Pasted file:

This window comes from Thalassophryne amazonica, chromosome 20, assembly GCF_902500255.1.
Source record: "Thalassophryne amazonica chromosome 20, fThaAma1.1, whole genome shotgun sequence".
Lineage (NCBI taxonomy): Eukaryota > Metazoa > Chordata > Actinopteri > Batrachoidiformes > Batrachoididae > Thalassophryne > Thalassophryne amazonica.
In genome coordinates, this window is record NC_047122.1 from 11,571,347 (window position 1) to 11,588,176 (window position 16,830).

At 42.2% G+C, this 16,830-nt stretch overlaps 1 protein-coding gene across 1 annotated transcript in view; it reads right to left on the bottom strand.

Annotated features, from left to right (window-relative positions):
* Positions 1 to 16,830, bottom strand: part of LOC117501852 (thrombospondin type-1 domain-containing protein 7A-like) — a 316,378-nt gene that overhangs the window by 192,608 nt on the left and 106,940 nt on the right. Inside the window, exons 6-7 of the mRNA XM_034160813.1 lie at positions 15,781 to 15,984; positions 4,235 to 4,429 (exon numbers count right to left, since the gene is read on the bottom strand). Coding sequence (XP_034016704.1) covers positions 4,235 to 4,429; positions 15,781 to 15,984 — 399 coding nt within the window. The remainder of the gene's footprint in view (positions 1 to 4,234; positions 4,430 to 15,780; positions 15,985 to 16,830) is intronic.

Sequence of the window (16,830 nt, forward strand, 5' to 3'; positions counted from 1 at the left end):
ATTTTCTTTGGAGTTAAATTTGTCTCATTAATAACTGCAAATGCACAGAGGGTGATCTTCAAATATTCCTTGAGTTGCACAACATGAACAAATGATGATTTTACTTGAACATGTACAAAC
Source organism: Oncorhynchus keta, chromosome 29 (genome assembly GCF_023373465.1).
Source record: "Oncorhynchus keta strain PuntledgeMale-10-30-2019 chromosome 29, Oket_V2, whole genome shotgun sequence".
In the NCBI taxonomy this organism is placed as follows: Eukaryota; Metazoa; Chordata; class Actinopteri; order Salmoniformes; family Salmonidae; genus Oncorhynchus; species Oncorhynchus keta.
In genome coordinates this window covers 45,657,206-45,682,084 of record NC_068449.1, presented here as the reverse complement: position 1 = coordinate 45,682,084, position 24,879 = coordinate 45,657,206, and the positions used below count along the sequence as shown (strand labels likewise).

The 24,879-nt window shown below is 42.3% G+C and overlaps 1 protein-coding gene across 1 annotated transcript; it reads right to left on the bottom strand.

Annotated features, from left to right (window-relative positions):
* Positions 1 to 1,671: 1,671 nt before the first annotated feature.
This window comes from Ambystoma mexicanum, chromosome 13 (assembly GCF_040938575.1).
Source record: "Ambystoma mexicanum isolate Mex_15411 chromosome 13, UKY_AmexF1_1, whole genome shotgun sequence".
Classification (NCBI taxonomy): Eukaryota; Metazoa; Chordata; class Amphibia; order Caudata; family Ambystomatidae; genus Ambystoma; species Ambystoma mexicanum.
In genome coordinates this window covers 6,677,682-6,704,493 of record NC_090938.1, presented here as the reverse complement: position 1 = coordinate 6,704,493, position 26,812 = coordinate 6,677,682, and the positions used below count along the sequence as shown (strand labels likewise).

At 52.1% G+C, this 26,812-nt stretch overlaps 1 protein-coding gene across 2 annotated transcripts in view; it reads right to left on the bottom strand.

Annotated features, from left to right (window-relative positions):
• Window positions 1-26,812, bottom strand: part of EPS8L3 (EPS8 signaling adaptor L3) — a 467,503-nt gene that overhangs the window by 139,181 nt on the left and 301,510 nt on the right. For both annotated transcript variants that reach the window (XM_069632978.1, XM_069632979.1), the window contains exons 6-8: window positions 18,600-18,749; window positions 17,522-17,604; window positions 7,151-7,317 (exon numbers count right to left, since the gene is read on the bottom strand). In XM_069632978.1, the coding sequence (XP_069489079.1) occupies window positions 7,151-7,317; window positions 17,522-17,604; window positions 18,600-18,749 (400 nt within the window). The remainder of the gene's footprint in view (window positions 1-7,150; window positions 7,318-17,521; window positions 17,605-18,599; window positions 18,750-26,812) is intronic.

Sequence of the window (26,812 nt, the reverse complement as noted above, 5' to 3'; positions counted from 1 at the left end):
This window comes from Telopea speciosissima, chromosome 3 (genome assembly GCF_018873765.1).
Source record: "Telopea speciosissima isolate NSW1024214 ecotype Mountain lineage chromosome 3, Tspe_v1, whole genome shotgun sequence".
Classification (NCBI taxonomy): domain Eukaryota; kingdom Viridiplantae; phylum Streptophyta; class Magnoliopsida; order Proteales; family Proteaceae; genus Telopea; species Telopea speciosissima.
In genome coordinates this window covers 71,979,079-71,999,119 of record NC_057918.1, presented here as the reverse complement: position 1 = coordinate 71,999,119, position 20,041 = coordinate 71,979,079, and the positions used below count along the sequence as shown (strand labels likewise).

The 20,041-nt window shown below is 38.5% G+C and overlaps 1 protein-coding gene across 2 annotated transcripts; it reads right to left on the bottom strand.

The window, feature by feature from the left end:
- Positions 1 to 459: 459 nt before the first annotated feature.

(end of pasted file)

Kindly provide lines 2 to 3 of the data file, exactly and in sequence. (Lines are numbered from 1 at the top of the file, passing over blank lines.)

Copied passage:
Source record: "Thalassophryne amazonica chromosome 20, fThaAma1.1, whole genome shotgun sequence".
Lineage (NCBI taxonomy): Eukaryota > Metazoa > Chordata > Actinopteri > Batrachoidiformes > Batrachoididae > Thalassophryne > Thalassophryne amazonica.